Networks are also vulnerable to denial of service attacks. In attacks of this kind, someone prevents legitimate users from using the network. The three common types of network denial of service attacks are service overloading, message flooding, and signal grounding, or jamming. A fourth kind of attack, SYN flood attacks (which we call clogging) is less common, but possible.
Service overloading occurs when floods of network requests are made to a server daemon on a single computer. These requests can be initiated in a number of ways, both accidental and intentional. Service overloading can have many results:
Your system can become so busy servicing interrupt requests from incoming network packets that it is unable to perform other tasks in a timely fashion. Many requests will be thrown away as there is no room to queue them. Invariably, the legitimate requests will be resent, further adding to your computer’s load.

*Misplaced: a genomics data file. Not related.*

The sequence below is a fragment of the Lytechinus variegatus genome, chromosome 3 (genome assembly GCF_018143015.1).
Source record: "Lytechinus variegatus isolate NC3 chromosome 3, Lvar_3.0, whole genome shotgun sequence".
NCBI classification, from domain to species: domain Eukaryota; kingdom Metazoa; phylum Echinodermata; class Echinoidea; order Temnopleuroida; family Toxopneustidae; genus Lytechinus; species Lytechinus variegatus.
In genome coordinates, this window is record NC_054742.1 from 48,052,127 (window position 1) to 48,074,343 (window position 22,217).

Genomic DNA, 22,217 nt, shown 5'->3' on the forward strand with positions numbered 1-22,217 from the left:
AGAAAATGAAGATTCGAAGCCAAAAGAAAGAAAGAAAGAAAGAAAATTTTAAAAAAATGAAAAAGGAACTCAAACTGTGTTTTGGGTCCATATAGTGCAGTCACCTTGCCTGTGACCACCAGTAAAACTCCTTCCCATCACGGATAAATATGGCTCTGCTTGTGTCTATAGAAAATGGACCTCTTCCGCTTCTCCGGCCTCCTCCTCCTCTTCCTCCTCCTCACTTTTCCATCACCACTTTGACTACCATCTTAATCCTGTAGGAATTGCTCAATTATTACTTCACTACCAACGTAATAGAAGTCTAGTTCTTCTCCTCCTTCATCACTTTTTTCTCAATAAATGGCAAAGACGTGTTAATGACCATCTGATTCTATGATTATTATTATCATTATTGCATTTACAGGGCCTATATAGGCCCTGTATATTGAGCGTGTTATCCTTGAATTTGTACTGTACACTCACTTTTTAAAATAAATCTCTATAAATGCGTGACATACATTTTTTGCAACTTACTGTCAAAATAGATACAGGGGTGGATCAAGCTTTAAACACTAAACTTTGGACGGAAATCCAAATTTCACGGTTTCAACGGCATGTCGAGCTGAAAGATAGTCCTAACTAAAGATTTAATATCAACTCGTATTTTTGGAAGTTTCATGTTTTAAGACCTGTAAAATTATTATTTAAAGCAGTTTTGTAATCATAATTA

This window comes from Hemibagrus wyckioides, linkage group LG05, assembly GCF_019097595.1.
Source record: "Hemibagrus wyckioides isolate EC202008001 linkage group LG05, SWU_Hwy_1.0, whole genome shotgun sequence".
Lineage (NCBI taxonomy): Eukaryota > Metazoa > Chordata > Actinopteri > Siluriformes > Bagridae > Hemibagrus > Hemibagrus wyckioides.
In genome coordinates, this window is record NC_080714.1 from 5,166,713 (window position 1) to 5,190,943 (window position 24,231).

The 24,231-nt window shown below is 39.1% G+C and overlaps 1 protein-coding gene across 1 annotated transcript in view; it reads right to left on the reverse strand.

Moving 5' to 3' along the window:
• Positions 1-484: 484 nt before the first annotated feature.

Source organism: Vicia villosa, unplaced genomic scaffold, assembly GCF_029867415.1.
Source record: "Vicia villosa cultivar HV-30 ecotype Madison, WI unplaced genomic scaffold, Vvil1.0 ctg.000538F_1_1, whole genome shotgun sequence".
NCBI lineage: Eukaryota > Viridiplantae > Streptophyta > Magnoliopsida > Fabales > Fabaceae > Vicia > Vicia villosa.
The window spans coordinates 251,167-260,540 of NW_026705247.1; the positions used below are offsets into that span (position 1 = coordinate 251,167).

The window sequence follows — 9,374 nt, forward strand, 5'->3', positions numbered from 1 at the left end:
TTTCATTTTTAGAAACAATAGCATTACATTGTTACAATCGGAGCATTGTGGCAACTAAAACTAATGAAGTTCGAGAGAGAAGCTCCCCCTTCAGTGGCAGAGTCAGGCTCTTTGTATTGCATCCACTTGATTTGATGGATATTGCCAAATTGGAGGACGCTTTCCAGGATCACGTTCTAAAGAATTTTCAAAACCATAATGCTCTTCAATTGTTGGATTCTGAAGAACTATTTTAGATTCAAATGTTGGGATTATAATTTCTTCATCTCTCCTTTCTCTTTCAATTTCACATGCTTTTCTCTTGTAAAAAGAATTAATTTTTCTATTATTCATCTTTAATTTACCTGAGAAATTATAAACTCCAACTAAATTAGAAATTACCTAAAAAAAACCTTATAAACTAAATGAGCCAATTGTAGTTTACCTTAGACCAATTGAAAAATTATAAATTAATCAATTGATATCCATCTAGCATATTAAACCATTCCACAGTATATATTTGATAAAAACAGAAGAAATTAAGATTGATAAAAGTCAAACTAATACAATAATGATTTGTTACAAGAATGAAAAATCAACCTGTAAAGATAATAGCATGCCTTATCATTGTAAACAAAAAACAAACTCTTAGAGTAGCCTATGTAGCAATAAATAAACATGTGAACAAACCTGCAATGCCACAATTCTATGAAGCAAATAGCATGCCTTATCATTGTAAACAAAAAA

If a service that causes a daemon to fork( ) or otherwise start a new process is under attack, your system may spawn so many new processes that it has no process table entries remaining to perform useful work.
If a service that allocates significant amounts of memory is under attack, your server may run out of swap space.
If a service that performs a large amount of computation is under attack, your server may not have sufficient CPU resources available to perform other tasks.
The overload caused by an overloading attack ...